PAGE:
The post-2018 data protection landscape II

May 11, 2016
data protection

In this second part we will look at some more aspects of the GDPR and formulate ways for the startup community to stay inventive in the EU.

The more severe in terms of red tape may be the requirement to appoint a data protection officer who, just to be clear, is not the same as the lawyer that ensures the compliance with the GDPRs obligations. The DPO is the contact point to your DPA (Data Protection Authority) and will educate your staff on how to go about personal data treatment.

Startups should will have to accept that the first 10 employees will probably include one lawyer and one data protection officer. Hurray! 

The regulation further formulates several other carve-outs for micro, small and medium-sized enterprises which are laudable and surely represent the “backbone” of the EUs economy. As we outlined earlier however this will not affect most tech startups because of the role data processing plays in most of their business models. As it stands now, most startups will have to comply with the same obligations as tech giants.

So how should startups themselves but also incubators, accelerators and startup associations prepare for the gdpr-day in 2018?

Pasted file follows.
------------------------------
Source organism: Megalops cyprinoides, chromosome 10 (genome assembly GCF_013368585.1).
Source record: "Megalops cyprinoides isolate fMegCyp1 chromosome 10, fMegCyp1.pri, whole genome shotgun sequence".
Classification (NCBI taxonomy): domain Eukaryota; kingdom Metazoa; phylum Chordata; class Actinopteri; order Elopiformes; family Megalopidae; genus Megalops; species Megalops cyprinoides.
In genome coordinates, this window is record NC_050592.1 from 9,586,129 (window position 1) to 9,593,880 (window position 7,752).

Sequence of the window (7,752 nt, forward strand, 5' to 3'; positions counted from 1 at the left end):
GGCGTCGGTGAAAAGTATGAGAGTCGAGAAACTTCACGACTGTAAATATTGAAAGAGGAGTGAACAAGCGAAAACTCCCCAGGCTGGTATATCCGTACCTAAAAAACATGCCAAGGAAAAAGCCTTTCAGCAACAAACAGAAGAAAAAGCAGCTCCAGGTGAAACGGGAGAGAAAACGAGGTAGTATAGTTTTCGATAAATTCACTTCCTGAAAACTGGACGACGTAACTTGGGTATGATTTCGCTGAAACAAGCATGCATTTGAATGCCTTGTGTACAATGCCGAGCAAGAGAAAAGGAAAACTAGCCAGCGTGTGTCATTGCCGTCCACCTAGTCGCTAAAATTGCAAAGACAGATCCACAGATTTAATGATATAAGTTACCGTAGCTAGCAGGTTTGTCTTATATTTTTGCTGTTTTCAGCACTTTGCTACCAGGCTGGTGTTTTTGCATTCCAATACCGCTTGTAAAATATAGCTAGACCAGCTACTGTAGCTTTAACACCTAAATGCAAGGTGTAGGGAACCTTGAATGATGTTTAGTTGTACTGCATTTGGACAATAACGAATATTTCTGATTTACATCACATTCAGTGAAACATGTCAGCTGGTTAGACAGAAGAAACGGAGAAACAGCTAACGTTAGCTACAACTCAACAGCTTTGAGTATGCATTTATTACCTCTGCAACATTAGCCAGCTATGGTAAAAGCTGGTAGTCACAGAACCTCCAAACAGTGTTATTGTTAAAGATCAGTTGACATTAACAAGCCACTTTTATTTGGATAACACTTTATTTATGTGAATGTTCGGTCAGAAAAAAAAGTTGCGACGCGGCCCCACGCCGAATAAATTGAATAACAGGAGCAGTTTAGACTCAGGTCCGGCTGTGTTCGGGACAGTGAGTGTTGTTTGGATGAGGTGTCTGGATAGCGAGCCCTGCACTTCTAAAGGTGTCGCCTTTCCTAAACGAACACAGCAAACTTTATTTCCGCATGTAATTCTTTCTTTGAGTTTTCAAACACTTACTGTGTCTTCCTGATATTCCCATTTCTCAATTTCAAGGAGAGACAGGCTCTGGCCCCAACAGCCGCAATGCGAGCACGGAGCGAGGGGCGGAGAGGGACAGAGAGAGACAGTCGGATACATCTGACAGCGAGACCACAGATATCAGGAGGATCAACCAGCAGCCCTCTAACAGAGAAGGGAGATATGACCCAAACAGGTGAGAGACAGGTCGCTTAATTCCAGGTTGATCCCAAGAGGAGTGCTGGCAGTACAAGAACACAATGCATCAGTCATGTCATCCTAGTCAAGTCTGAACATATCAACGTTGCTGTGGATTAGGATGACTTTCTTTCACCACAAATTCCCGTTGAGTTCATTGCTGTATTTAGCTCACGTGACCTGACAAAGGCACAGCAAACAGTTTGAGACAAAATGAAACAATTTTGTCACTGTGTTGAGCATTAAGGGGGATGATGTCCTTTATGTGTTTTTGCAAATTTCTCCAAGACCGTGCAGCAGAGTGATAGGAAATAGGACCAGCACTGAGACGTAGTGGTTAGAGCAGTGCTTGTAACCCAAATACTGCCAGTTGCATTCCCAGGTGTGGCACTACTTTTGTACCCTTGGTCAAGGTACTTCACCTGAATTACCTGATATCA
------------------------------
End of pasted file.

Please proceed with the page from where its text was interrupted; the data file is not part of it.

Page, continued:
• Be aware that data protection will play a bigger role in your ecosystem and deal with it proactively. It will affect the ability to innovate fast and already small startups will have to hire DPAs. Programmes should include compliance with data protection and think about how innovation can still happen.
  • Team up and innovate, one of the more useful aspects of the GDPR is that it is possible to establish a code of conduct for a group of processors. Startups that operate in the EU can develop industry standards that ease the burden of compliance.
  • Speak to your users and make sure they understand how their personal data relates to your service. This will ease some of the bumps in user experience. Also explain why users will not get access to some of your services in the EU.
  • Speak to DPAs, next to mentors, investors and consumers your local Data Protection Authority will become a new friend of yours. Explain your business and make sure DPAs understand the upside of innovative businesses.